Oregon Senator Jeff Merkley is hardly the first politician to take up the challenge of reducing the risk of catastrophic wildfires in publicly owned western forests that experts say are overcrowded and unhealthy.

Merkley’s Senate colleague, Ron Wyden, along with another member of Oregon’s congressional delegation, Rep. Greg Walden, have also sponsored bills intended to accelerate thinning projects, prescribed burning and other work intended to make forests more resilient and less susceptible to fires.

Progress toward this important but ambitious goal has been sluggish, according to the Forest Service.

The agency acknowledges as much in a statement regarding the Blue Mountains Forest Resiliency project, which targets half a million acres for restoration on the Wallowa-Whitman, Umatilla and Ochoco national forests.

“Across the Blue Mountains of eastern Oregon and Washington, more than 2.3 million acres of dry forests have become overcrowded and vulnerable to unusual outbreaks of insects, diseases and wildfires,” according to the Forest Service. “The current pace of active forest restoration is not keeping pace with forest growth. Every year we fall farther behind.”

Congress has already taken one significant step this year toward reversing, or at least slowing, that trend.

This spring lawmakers passed a bill that ends the practice known as “fire borrowing,” in which the Forest Service and other federal agencies divert money intended to do work such as forest thinning to instead cover the government’s annual bills, often exceeding $1 billion, to fight wildfires.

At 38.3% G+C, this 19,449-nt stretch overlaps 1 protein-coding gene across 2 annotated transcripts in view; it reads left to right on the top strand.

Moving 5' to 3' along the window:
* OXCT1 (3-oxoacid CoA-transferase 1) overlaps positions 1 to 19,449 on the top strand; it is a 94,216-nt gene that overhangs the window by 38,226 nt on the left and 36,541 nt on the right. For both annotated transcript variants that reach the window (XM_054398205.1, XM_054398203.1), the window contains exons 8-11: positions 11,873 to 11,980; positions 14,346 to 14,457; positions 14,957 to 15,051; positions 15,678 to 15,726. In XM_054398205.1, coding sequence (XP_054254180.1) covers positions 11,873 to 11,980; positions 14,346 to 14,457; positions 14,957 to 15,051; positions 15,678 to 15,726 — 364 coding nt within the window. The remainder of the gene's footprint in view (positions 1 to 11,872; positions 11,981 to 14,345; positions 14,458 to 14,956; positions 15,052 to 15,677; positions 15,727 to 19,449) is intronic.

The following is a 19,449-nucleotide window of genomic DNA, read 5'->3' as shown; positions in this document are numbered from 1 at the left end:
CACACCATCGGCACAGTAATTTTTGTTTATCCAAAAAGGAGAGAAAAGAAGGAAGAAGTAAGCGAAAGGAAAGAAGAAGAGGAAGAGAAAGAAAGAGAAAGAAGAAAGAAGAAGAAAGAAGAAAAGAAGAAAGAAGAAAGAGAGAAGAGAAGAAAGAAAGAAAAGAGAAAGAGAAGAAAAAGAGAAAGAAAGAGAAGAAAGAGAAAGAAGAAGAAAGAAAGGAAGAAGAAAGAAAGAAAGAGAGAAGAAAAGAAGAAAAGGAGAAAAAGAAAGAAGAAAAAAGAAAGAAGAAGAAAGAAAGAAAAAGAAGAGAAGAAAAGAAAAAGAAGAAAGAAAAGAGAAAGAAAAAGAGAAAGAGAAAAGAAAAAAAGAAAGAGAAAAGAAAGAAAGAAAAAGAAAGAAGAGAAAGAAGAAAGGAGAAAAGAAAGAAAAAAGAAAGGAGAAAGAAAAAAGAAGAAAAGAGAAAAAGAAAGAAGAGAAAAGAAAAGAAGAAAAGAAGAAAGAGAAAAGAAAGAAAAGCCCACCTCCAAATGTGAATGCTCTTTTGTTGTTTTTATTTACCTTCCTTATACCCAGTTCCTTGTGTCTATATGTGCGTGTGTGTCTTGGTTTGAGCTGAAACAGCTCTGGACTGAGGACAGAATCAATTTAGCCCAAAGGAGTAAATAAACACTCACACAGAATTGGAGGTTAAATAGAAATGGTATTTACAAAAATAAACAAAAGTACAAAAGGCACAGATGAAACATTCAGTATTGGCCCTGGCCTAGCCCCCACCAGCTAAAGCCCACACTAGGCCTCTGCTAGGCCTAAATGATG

Which is akin to spending money on root canals instead of fluoride toothpaste.

Now Merkley wants to set up a $1 billion fund that the Forest Service could use for forest projects. He hopes the Senate will deliberate on the bill after the Nov. 6 election.

We support Merkley’s proposal.

A billion dollars is a considerable sum, but it’s hardly an overwhelming one when you consider the scale of the problem as the Forest Service noted with its estimate of “more than 2.3 million acres” that could benefit from thinning and the reintroduction of fire.

A local project would be an excellent place to spend some of the dollars Merkley hopes to secure.

Baker City’s watershed, a 10,000-acre swatch of national forest in the Elkhorn Mountains about 10 miles west of town, probably is overdue, based on fire history, for a large blaze, according to a 1990s study by fire experts.

City officials, led by councilor Arvid Andersen, and Forest Service officials have discussed ways to potentially reduce the fire risk in the watershed, from which the city obtains its drinking water.

Merkley’s bill could make money available to make progress toward that vital goal.

From the Baker City Herald editorial board. The board consists of editor Jayson Jacoby and reporter Chris Collins.

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